COAB was allowed to prepare for Simon's status conference by having work sessions in late September and early October during their "recess." In addition, the City held a community forum at Maranatha Church (hosted by AMAC) on September 12 to gather community input on how to fix COAB. Unsurprisingly, they did not use that input to make changes-- they seemed more interested in putting on a show for the judge that these efforts were underway.
At their November meeting, COAB asked the Bureau why their recommendations, made over the course of a year and a half with intense research, were being ignored while those of the Behavioral Health Unit Advisory Committee (BHUAC) were being adopted and/or responded to. Mary Claire Buckley, who works with the Bureau's Compliance Coordinator to oversee implementation of the Agreement, pointed to the few mental health Directives that had been finalized, noting the DOJ mentioned taking COAB's comments under advisement when reviewing those policies. Buckley also falsely claimed COAB hadn't made recommendations about the by-then-finalized Training Directive. She did not answer why COAB's proposals about racially neutral policing were not incorporated when the Bureau changed its Bias-Based Policing policy late in 2015 to match state law (PPR #67).
BHUAC members attending the meeting reported they had voted twice not to open their meetings to the public, but were open to ways to communicate with COAB and the general public to create a better feedback mechanism. In many ways, COAB's Mental Health Crisis Response Subcommittee should just merge with the BHUAC to avoid duplication of effort.
The COAB, flabbergasted at their treatment as second-class citizens, demanded they be allowed to attend the closed-door meetings of the DOJ, City/PPB, and COCL to finalize Directives.
The Agreement calls for the Chief and Police Commissioner (Mayor) to meet with COAB at least twice a year. The December 8 COAB meeting was slated to be the first of these meetings to happen in the two years since the Agreement was finalized--but the Chief and Mayor cancelled six days before the meeting citing "other commitments." (The meeting was later cancelled due to snow.)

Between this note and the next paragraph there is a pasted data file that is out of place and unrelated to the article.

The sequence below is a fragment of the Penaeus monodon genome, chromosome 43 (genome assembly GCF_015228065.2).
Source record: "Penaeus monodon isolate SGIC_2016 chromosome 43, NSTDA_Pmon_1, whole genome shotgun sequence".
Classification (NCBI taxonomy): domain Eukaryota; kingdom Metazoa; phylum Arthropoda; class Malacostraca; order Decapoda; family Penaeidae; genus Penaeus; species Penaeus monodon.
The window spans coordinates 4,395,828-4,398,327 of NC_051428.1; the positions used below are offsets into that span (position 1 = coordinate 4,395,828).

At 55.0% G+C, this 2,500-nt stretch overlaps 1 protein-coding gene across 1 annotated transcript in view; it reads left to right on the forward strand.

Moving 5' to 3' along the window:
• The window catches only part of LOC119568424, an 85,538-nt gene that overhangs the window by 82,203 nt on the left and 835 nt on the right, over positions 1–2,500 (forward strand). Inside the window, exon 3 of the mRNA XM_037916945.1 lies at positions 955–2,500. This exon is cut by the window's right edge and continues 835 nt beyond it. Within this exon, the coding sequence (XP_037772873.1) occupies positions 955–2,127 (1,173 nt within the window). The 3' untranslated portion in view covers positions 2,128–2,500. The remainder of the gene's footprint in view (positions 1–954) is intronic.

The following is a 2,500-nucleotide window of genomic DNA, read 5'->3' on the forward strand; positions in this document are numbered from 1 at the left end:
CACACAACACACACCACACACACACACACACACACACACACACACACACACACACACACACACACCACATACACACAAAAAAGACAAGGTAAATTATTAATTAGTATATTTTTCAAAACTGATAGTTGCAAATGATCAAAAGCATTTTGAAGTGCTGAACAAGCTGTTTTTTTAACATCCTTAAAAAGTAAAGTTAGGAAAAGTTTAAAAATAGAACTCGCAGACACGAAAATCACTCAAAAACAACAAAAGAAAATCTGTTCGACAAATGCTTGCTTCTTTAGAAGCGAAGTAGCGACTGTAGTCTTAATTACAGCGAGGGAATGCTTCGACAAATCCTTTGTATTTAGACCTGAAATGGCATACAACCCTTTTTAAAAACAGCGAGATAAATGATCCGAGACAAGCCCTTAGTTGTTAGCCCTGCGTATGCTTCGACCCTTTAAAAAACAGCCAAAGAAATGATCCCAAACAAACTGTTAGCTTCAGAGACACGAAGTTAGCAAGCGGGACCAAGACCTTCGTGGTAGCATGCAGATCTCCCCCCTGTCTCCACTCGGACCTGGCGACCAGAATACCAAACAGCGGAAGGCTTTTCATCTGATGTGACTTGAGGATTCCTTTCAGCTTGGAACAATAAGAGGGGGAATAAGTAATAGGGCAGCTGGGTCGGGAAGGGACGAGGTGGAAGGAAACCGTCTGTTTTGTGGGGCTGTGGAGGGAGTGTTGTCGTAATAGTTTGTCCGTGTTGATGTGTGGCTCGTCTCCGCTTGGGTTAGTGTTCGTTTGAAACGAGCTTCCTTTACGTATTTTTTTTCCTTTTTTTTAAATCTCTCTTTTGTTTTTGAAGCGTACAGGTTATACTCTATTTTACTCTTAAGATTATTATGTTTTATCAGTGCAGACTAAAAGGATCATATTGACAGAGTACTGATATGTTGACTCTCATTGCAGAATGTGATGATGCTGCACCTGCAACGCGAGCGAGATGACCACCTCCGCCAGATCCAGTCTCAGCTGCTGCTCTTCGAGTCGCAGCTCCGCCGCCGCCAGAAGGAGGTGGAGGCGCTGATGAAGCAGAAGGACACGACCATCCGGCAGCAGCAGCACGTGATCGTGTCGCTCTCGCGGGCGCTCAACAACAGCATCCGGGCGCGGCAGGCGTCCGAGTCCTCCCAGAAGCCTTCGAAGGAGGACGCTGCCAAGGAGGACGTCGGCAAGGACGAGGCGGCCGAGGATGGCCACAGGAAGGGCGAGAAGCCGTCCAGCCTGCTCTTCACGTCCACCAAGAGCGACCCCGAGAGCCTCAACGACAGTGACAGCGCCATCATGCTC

The Compliance Officer's 1st/2nd Quarter 2016 Assessment Report (October 1) and the DOJ's annual report card on the City (October 18) came out in advance of the status conference. PCW's analysis was subtitled "City Listens to Secret Committees While Public Ones Implode; DOJ and COCL Trade Off Going Easy on PPB." We found the COCL (and DOJ) essentially signed off on letting officers get their stories straight after shootings by not ordering communications restrictions for up to six hours after an incident. The COCL's report was also key to discovering how the BHUAC's recommendations, like the "focus group" on the oversight system, received more attention from the City than the COAB-- which was created specifically to oversee the Agreement. The DOJ called out how the Bureau handled Chief O'Dea's off-duty shooting as an example of non-compliance (article). PCW's analysis notes DOJ gave ratings higher than the COCL 17 times, while the COCL gave the Bureau higher ratings 14 times, creating confusion.
In November, the COCL released its third "Outcome Report," which delves into statistics and officer feedback on the changes underway at the Bureau. The majority of officers continue to feel the Agreement is a "distraction" which is not helpful, while their faith in their own leadership plummeted and agreement that community members should participate in oversight went down. Overall PCW found the cops were not using less force because it was the right thing to do, but rather, as the report says, to "cover their ass."
Portland Copwatch is a grassroots, volunteer organization promoting police accountability through citizen action.